To the right of the page, you’ll see if the seats are lie-flat or standard recliners.

Unfortunately, United can still change the plane at any time and you could end up in a regular ol’ domestic first class seat. An equipment change like this can happen with any flight you book with any airline.

Foreign transaction fees

Before you purchase your award flights, Turkish Airlines will throw a popup at you to warn you about additional processing fees with credit cards not issued by Turkish banks. I’m 99% sure this is a warning about foreign transaction fees.

When you book certain international hotels or airfares, they occasionally will charge you a foreign transaction fee (usually a 3% fee of your purchase amount). Even if you’re sitting in your house in America, they still charge you as though you made a purchase while overseas.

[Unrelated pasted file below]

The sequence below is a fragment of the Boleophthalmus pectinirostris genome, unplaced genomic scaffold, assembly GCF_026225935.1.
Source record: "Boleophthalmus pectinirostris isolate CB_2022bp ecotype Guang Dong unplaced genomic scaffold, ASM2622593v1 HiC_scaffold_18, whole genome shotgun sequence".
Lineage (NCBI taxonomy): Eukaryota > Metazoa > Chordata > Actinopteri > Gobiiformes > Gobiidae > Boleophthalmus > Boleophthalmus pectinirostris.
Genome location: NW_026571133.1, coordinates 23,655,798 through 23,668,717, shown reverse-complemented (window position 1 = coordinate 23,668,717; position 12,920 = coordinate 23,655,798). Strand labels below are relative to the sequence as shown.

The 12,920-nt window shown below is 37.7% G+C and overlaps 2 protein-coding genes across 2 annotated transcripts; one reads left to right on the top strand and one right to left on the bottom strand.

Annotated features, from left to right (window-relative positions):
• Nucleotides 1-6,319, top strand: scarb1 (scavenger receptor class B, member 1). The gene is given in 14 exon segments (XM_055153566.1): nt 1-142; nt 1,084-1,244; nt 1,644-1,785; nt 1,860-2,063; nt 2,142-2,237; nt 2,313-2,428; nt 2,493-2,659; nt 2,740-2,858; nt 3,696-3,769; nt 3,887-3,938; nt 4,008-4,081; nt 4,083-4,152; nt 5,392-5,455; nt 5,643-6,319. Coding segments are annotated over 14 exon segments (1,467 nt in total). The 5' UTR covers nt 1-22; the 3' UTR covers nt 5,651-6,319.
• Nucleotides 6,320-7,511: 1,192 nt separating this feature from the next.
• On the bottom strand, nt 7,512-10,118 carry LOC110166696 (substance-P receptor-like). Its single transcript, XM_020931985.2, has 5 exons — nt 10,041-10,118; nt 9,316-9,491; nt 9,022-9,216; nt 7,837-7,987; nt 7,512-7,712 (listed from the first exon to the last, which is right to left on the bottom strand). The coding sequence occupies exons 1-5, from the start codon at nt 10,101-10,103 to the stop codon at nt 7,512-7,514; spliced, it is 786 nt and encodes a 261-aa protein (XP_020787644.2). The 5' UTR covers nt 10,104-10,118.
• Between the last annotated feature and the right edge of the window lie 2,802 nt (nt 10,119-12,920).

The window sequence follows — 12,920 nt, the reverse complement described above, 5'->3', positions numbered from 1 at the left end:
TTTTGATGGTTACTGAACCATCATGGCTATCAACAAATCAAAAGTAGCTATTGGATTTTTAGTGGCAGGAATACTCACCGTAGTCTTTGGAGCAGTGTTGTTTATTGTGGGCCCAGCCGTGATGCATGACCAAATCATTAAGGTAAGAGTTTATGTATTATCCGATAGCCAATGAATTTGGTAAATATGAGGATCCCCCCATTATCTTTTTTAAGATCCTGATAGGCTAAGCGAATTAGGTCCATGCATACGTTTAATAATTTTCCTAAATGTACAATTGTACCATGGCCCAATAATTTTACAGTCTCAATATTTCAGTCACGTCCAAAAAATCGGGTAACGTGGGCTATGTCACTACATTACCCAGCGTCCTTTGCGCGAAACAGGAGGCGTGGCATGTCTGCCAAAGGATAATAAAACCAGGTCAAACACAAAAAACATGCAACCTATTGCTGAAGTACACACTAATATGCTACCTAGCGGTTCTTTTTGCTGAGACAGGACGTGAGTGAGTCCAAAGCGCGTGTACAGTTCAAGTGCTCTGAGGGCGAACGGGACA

To combat this, be sure to pay for your airport taxes and fees (should be about $5.60 one-way) with a credit card that doesn’t charge foreign transaction fees. Cards like the Chase Sapphire Preferred® Card (I’ve had it for six years) and the Chase Sapphire Reserve® are great for this.

A bonus, when you use those Chase cards to pay for the tax portion of your flight, you’ll also be covered by their top-of-the-line travel insurance. Chase travel insurance has saved me literally thousands throughout the years — read my post on how to file a Chase Trip Delay insurance claim for all the details.